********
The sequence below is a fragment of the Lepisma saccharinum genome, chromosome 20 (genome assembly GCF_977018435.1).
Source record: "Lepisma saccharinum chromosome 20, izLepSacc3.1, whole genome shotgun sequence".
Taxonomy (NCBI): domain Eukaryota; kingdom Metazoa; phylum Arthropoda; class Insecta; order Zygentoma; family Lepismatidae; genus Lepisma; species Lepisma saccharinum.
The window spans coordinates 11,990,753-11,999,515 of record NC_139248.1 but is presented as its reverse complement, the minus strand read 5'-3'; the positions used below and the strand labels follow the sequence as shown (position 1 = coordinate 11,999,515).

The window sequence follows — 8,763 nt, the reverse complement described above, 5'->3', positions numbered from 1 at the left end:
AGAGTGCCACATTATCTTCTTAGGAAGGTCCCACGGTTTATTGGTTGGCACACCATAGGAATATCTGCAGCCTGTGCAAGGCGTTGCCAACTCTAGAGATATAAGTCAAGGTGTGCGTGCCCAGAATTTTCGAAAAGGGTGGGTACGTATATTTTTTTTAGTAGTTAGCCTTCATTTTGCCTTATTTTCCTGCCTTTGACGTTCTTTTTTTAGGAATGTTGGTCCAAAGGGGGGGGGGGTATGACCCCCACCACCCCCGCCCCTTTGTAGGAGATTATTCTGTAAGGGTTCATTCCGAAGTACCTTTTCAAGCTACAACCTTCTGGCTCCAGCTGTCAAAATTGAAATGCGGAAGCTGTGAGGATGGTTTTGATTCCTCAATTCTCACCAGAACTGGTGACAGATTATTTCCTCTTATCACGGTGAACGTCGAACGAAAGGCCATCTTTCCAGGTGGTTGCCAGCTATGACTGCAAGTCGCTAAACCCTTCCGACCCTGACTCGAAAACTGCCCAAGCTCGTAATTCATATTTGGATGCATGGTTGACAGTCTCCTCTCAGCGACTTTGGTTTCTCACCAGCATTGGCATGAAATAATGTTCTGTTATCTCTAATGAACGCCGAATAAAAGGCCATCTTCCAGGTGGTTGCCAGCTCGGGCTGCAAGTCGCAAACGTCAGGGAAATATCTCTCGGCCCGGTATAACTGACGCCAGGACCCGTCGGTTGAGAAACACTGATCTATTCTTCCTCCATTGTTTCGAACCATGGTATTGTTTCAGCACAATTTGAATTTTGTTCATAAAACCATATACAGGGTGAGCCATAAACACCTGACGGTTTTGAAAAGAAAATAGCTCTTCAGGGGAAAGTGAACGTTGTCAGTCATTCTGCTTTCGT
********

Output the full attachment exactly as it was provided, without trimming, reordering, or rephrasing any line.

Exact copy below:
The sequence below is a fragment of the Lepisma saccharinum genome, chromosome 20 (genome assembly GCF_977018435.1).
Source record: "Lepisma saccharinum chromosome 20, izLepSacc3.1, whole genome shotgun sequence".
Taxonomy (NCBI): domain Eukaryota; kingdom Metazoa; phylum Arthropoda; class Insecta; order Zygentoma; family Lepismatidae; genus Lepisma; species Lepisma saccharinum.
The window spans coordinates 11,990,753-11,999,515 of record NC_139248.1 but is presented as its reverse complement, the minus strand read 5'-3'; the positions used below and the strand labels follow the sequence as shown (position 1 = coordinate 11,999,515).

The window sequence follows — 8,763 nt, the reverse complement described above, 5'->3', positions numbered from 1 at the left end:
AGAGTGCCACATTATCTTCTTAGGAAGGTCCCACGGTTTATTGGTTGGCACACCATAGGAATATCTGCAGCCTGTGCAAGGCGTTGCCAACTCTAGAGATATAAGTCAAGGTGTGCGTGCCCAGAATTTTCGAAAAGGGTGGGTACGTATATTTTTTTTAGTAGTTAGCCTTCATTTTGCCTTATTTTCCTGCCTTTGACGTTCTTTTTTTAGGAATGTTGGTCCAAAGGGGGGGGGGGTATGACCCCCACCACCCCCGCCCCTTTGTAGGAGATTATTCTGTAAGGGTTCATTCCGAAGTACCTTTTCAAGCTACAACCTTCTGGCTCCAGCTGTCAAAATTGAAATGCGGAAGCTGTGAGGATGGTTTTGATTCCTCAATTCTCACCAGAACTGGTGACAGATTATTTCCTCTTATCACGGTGAACGTCGAACGAAAGGCCATCTTTCCAGGTGGTTGCCAGCTATGACTGCAAGTCGCTAAACCCTTCCGACCCTGACTCGAAAACTGCCCAAGCTCGTAATTCATATTTGGATGCATGGTTGACAGTCTCCTCTCAGCGACTTTGGTTTCTCACCAGCATTGGCATGAAATAATGTTCTGTTATCTCTAATGAACGCCGAATAAAAGGCCATCTTCCAGGTGGTTGCCAGCTCGGGCTGCAAGTCGCAAACGTCAGGGAAATATCTCTCGGCCCGGTATAACTGACGCCAGGACCCGTCGGTTGAGAAACACTGATCTATTCTTCCTCCATTGTTTCGAACCATGGTATTGTTTCAGCACAATTTGAATTTTGTTCATAAAACCATATACAGGGTGAGCCATAAACACCTGACGGTTTTGAAAAGAAAATAGCTCTTCAGGGGAAAGTGAACGTTGTCAGTCATTCTGCTTTCGT